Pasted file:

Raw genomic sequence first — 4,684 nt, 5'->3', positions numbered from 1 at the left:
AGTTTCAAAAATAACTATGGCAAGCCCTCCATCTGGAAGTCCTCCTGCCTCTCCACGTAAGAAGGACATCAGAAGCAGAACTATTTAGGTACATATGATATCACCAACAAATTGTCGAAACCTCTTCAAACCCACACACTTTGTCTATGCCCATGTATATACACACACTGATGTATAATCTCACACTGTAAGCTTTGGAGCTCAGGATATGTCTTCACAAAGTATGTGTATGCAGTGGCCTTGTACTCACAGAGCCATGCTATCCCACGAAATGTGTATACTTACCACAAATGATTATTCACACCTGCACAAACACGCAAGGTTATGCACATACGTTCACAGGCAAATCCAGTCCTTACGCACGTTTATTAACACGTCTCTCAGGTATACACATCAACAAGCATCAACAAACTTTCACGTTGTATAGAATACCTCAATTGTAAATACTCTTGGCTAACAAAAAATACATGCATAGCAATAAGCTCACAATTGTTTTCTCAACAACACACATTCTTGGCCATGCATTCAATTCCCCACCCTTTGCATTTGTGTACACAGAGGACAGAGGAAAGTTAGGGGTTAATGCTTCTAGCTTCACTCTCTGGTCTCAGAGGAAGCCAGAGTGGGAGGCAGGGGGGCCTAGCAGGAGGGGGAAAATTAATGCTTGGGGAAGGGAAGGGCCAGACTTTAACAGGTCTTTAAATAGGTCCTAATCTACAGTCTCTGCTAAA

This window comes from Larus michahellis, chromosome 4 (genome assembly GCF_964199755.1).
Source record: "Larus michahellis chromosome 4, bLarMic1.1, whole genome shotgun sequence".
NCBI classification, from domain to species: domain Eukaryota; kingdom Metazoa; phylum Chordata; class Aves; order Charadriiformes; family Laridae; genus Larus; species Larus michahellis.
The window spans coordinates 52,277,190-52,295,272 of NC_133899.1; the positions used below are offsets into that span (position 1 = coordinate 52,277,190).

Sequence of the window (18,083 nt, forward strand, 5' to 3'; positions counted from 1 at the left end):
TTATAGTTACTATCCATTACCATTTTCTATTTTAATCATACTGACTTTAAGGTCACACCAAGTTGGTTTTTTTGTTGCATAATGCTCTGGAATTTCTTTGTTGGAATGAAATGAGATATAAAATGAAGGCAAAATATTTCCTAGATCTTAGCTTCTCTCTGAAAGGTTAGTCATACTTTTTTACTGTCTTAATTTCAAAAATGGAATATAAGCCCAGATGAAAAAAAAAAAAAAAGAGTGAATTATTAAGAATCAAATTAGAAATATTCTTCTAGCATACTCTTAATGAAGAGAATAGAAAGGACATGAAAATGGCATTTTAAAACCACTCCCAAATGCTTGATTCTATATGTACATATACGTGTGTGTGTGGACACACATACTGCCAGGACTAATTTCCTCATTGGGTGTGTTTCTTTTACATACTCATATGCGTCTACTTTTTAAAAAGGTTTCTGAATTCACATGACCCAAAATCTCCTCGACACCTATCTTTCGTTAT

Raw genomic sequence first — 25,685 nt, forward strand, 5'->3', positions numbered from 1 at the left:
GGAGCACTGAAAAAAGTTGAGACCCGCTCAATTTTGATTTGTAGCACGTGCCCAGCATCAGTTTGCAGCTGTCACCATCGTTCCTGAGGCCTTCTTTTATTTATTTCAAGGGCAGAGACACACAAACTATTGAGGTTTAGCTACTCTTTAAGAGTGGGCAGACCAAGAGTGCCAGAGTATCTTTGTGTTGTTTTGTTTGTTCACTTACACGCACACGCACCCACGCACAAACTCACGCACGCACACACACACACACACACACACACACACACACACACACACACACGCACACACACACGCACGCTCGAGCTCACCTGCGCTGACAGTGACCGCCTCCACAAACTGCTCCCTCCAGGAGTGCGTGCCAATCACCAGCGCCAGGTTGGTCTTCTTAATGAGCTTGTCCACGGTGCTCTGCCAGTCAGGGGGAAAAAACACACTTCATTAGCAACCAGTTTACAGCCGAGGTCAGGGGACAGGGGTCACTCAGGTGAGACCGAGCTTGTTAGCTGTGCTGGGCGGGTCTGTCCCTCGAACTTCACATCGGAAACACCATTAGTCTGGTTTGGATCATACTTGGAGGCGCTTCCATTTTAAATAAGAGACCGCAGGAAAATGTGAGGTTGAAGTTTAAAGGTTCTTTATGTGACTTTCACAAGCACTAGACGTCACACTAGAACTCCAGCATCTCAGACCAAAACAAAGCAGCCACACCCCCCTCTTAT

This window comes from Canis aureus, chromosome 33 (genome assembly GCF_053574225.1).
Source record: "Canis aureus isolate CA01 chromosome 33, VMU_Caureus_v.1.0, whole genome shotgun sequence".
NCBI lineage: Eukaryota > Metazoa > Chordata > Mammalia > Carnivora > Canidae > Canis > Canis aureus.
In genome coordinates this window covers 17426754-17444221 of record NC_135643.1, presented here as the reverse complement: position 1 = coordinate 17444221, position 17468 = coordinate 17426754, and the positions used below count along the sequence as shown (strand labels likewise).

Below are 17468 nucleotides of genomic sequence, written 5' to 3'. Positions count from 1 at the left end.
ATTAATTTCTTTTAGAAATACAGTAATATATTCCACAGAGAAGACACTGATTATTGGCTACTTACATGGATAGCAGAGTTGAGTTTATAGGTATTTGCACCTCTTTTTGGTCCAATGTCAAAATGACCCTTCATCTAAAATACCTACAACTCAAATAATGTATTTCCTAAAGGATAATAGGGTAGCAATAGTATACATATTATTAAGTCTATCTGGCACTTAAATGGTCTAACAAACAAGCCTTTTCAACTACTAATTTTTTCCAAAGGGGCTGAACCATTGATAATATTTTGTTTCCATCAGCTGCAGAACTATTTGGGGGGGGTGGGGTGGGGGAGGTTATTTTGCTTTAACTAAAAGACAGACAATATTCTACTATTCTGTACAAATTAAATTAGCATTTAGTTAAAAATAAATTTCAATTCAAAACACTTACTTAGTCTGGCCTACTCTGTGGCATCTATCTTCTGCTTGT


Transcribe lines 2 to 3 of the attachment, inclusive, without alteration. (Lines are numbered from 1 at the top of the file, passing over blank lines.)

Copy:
AGTTTCAAAAATAACTATGGCAAGCCCTCCATCTGGAAGTCCTCCTGCCTCTCCACGTAAGAAGGACATCAGAAGCAGAACTATTTAGGTACATATGATATCACCAACAAATTGTCGAAACCTCTTCAAACCCACACACTTTGTCTATGCCCATGTATATACACACACTGATGTATAATCTCACACTGTAAGCTTTGGAGCTCAGGATATGTCTTCACAAAGTATGTGTATGCAGTGGCCTTGTACTCACAGAGCCATGCTATCCCACGAAATGTGTATACTTACCACAAATGATTATTCACACCTGCACAAACACGCAAGGTTATGCACATACGTTCACAGGCAAATCCAGTCCTTACGCACGTTTATTAACACGTCTCTCAGGTATACACATCAACAAGCATCAACAAACTTTCACGTTGTATAGAATACCTCAATTGTAAATACTCTTGGCTAACAAAAAATACATGCATAGCAATAAGCTCACAATTGTTTTCTCAACAACACACATTCTTGGCCATGCATTCAATTCCCCACCCTTTGCATTTGTGTACACAGAGGACAGAGGAAAGTTAGGGGTTAATGCTTCTAGCTTCACTCTCTGGTCTCAGAGGAAGCCAGAGTGGGAGGCAGGGGGGCCTAGCAGGAGGGGGAAAATTAATGCTTGGGGAAGGGAAGGGCCAGACTTTAACAGGTCTTTAAATAGGTCCTAATCTACAGTCTCTGCTAAA

This window comes from Larus michahellis, chromosome 4 (genome assembly GCF_964199755.1).